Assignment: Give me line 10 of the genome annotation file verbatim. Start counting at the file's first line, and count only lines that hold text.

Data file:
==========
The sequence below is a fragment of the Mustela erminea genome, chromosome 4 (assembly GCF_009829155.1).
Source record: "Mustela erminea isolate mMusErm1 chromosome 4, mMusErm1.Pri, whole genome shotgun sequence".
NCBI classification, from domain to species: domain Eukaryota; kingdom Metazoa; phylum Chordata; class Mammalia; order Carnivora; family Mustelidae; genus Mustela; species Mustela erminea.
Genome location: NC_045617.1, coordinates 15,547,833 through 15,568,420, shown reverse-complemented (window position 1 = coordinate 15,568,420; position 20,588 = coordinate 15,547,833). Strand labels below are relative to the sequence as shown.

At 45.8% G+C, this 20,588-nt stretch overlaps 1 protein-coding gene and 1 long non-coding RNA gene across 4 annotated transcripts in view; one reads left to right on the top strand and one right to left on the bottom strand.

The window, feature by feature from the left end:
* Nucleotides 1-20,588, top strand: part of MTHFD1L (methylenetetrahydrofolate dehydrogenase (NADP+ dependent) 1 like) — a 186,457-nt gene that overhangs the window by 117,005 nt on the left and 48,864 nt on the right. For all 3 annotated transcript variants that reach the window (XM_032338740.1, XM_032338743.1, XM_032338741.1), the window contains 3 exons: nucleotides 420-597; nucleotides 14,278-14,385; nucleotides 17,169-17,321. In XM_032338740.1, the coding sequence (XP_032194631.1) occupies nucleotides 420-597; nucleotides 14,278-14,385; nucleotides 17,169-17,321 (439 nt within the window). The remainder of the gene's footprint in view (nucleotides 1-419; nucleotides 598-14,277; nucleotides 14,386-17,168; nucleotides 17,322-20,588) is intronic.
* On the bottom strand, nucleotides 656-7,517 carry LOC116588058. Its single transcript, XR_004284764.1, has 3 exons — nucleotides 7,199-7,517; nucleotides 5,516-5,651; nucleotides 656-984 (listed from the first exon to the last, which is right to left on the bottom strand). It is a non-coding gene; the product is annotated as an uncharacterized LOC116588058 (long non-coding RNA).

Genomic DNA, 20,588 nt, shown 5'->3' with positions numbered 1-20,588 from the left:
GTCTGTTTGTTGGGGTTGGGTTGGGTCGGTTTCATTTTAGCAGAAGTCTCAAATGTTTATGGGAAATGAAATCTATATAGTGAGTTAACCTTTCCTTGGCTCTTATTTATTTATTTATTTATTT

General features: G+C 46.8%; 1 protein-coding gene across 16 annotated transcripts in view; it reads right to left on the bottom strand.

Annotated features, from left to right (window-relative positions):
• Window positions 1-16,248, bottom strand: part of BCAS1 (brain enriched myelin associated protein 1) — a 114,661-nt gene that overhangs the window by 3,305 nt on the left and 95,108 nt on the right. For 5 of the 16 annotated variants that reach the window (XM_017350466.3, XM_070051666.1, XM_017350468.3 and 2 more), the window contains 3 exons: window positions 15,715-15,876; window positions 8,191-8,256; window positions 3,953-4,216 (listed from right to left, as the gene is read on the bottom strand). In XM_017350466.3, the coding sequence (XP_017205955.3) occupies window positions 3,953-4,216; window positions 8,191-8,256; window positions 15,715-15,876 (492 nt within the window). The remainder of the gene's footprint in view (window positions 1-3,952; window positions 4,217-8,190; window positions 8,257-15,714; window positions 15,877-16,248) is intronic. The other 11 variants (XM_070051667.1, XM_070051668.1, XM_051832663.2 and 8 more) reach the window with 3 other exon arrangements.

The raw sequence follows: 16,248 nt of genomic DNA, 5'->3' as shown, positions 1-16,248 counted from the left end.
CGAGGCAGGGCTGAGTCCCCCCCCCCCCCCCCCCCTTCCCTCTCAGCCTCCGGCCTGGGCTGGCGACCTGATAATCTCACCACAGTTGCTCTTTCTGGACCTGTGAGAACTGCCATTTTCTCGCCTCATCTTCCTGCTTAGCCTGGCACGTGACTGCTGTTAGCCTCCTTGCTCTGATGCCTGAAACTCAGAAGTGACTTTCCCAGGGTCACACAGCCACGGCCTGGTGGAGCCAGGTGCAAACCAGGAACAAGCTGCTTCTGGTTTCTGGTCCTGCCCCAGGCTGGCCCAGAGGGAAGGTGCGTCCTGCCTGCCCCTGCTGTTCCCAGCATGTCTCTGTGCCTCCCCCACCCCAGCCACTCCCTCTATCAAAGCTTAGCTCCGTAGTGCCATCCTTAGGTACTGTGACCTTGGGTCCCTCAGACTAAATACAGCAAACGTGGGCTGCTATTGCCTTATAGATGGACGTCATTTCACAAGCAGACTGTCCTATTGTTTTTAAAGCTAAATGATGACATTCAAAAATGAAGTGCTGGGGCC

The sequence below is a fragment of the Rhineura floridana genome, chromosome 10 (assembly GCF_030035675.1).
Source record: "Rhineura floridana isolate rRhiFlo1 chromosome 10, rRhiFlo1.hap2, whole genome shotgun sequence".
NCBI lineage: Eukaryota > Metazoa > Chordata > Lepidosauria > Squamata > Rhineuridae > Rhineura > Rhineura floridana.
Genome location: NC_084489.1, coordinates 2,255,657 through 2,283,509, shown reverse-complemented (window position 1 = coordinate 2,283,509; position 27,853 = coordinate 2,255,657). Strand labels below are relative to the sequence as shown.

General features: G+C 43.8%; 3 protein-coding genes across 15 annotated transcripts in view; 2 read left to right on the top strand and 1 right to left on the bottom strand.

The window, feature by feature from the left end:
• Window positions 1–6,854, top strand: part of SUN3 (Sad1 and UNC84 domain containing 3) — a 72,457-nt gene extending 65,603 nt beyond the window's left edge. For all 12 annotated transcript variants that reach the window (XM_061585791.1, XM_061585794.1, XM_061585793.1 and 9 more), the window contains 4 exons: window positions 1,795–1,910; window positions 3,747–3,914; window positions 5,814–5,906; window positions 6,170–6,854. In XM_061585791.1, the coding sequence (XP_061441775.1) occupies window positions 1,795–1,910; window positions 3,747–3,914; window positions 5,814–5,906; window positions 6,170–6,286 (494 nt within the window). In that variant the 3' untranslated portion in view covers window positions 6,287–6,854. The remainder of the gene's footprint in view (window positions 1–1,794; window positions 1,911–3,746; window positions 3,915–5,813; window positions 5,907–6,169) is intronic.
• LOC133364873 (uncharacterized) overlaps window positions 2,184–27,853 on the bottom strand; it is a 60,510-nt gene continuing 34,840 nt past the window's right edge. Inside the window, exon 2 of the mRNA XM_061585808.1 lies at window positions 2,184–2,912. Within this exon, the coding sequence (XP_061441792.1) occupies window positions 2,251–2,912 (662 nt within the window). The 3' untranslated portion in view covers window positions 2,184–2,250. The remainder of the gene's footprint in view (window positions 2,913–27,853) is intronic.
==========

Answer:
GTCTGTTTGTTGGGGTTGGGTTGGGTCGGTTTCATTTTAGCAGAAGTCTCAAATGTTTATGGGAAATGAAATCTATATAGTGAGTTAACCTTTCCTTGGCTCTTATTTATTTATTTATTTATTT